ENCINITAS — Today, it’s mostly the Coaster and Sprinter trains that roar up and down North County rail road tracks.
Sometimes a large locomotive with a seemingly endless trail of cars behind it rumbles through with captivating force.
That captivating force hit Bob Shultz in a little, but big way.
Schultz was a real estate broker in North County for about 30 years before retiring and settling in Cardiff.
His home has since been turned into a repair shop/train yard with running sets and about 1,000 model trains he’s collected.
“I keep what I like,” he said. The rest he restores, or trades them to the guys in his club or gives them away to kids.
In 1952, his father bought him a Lionel train set when he was 7 years old.
They would set up the train in their basement during Christmas time, he said.
He got away from the train sets as grew older, married and worked, but after retiring he wanted to do something for his grandson. He ran an ad — a two line classified in a local newspaper: “Buying trains/ Call Bob.”
The calls came in.
A lot of the trains he gets calls to go and get are in junk boxes, or in rough condition. But he said, “You kiss enough frogs – I buy them all and then I trade them with guys at train clubs.”
Schultz is a member of the AGTTA (All Gauge Toy Train Association).
They meet once a month a church hall in La Jolla. There it’s trains, trains, trains and trains. Essentially, it’s a swap meet for guys who like trains and train stuff.
The members are all either in their 60s and 70s, some even in their 80s, Schultz said. “It’s kind of nostalgic; we’re kind of like kids again,” he added. “It’s kind of a hoot that way.”
Restoring the trains can also be a little therapeutic for him. He didn’t have any special training or background to speak of when it came to repairing the broken down train cars, except that he would receive advice or help from fellow members at the AGTTA, especially Jim Weatherford.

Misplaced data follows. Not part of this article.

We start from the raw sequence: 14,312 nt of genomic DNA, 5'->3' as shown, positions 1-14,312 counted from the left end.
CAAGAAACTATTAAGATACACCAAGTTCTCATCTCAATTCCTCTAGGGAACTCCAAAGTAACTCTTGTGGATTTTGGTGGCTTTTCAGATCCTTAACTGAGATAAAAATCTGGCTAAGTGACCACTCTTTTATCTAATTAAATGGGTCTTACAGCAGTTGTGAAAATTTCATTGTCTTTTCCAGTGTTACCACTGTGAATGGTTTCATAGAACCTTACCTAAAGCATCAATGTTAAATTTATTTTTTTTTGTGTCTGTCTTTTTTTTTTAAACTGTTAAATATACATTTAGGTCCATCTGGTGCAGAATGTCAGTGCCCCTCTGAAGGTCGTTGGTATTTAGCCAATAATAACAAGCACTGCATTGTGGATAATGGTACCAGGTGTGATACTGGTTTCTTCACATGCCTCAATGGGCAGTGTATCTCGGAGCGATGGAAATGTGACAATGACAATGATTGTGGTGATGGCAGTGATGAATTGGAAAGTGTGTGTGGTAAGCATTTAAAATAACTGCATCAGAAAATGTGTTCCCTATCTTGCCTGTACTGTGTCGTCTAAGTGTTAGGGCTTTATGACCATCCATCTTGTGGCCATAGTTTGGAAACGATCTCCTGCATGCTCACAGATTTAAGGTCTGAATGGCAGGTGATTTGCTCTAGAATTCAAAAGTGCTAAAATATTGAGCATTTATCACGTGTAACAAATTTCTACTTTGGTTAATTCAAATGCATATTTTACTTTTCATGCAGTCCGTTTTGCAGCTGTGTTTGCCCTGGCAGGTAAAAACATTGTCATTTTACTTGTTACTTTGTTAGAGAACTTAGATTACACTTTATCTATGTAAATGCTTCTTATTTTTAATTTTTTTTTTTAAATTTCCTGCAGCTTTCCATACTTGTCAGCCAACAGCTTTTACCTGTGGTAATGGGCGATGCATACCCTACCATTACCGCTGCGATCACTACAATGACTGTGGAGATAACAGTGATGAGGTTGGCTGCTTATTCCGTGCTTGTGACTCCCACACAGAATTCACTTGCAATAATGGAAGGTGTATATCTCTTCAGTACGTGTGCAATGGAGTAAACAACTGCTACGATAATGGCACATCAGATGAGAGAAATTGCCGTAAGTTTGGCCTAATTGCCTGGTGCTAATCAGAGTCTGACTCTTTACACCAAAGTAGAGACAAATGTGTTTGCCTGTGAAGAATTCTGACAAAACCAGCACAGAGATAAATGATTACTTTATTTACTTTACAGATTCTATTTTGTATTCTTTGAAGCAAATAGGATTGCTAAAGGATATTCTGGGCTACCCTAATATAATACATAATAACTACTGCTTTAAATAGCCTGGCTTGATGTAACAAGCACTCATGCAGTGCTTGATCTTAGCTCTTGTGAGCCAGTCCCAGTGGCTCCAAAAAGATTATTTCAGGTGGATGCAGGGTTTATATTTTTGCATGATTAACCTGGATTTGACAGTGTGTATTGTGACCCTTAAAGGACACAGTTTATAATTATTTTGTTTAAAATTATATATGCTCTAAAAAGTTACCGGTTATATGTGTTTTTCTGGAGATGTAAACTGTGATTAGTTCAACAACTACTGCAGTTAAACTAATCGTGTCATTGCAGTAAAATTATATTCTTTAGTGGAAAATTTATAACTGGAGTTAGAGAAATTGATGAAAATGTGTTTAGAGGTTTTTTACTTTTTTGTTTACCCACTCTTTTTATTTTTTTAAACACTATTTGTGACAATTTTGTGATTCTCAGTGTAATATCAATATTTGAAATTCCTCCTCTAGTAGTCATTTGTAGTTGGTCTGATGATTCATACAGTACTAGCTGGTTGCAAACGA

Schultz said Weatherford, the club’s secretary, would hold small “how-to” sessions.
Weatherford, was introduced to trains much like Schultz, when he 7 or 8 years old, he said. He had gotten away from them during his teens, what with school, girls and cars.
But later, around his early to mid 30s he came back to them — something, he said, to think about besides work.
“It all starts, with the stuff you had as a kid,” Weatherford said. “And as an adult, you can afford to buy stuff you can never get when you were a kid so you start getting things you always wanted and then after awhile you realize that you’re acquiring.”
Weatherford has become somewhat of an expert in Lionel trains, having been repairing them for more than 30 years now and writing for various publications about repairing them.
He’s also a collector, too, though he said he didn’t really know he was until he realized he was buying things that he didn’t need.
“I say, ‘well, that must be what a collector is,’” he said.
“There are those who are obsessive about it, there’s no doubt. They have to have one of everything-kind-of-a-thing. And with model trains that were made back in the late ‘40s and early ‘50s, there’s lots of them around… “It can take years to get all of the things you want.”
Still, the 68-year-old Schultz lamented that there are no young kids coming up in the train business. “They’re all in computers, and they’re not even riding bicycles. So as time goes on, the guys my age have the trains, but as we die off, then the family gets the trains…and they don’t want them.”
When he started, there were about 35,000 listings of Lionel trains for sale, now, he said, there are 47,000. In three years there are 10,000 more things.
“And there’s no one buying them,” he said. “Prices are going down because there’s supply, but demand is dwindling.”
Still the excitement of buying, selling and repairing the trains is there for Schultz.
“I feel a great value to those big metal trains. That’s a piece of art, and a toy train as well. But it’s beautiful, beautiful, beautiful stuff,” he said.